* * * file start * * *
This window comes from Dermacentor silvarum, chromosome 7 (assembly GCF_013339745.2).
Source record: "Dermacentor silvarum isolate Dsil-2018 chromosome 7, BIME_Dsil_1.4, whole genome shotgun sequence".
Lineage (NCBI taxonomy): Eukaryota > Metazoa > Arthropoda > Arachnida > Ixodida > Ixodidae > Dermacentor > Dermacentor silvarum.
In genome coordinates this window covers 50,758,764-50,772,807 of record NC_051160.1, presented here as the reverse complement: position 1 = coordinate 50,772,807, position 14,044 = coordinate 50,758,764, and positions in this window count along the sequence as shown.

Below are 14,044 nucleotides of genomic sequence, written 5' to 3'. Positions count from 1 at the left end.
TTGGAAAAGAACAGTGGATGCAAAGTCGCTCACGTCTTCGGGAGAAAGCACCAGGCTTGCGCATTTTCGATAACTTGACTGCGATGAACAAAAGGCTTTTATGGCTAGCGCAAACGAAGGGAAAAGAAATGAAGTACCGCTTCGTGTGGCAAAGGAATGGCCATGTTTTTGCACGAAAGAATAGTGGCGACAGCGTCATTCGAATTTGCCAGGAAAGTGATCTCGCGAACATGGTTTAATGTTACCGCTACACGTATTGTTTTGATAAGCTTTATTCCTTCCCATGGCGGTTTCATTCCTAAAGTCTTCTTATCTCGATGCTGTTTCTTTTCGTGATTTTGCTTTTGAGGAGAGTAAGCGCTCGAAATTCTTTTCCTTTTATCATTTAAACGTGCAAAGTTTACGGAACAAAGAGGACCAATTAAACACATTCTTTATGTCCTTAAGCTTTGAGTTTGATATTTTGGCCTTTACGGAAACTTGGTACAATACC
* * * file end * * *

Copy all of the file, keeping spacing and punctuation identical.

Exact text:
This window comes from Dermacentor silvarum, chromosome 7 (assembly GCF_013339745.2).
Source record: "Dermacentor silvarum isolate Dsil-2018 chromosome 7, BIME_Dsil_1.4, whole genome shotgun sequence".
Lineage (NCBI taxonomy): Eukaryota > Metazoa > Arthropoda > Arachnida > Ixodida > Ixodidae > Dermacentor > Dermacentor silvarum.
In genome coordinates this window covers 50,758,764-50,772,807 of record NC_051160.1, presented here as the reverse complement: position 1 = coordinate 50,772,807, position 14,044 = coordinate 50,758,764, and positions in this window count along the sequence as shown.

Below are 14,044 nucleotides of genomic sequence, written 5' to 3'. Positions count from 1 at the left end.
TTGGAAAAGAACAGTGGATGCAAAGTCGCTCACGTCTTCGGGAGAAAGCACCAGGCTTGCGCATTTTCGATAACTTGACTGCGATGAACAAAAGGCTTTTATGGCTAGCGCAAACGAAGGGAAAAGAAATGAAGTACCGCTTCGTGTGGCAAAGGAATGGCCATGTTTTTGCACGAAAGAATAGTGGCGACAGCGTCATTCGAATTTGCCAGGAAAGTGATCTCGCGAACATGGTTTAATGTTACCGCTACACGTATTGTTTTGATAAGCTTTATTCCTTCCCATGGCGGTTTCATTCCTAAAGTCTTCTTATCTCGATGCTGTTTCTTTTCGTGATTTTGCTTTTGAGGAGAGTAAGCGCTCGAAATTCTTTTCCTTTTATCATTTAAACGTGCAAAGTTTACGGAACAAAGAGGACCAATTAAACACATTCTTTATGTCCTTAAGCTTTGAGTTTGATATTTTGGCCTTTACGGAAACTTGGTACAATACC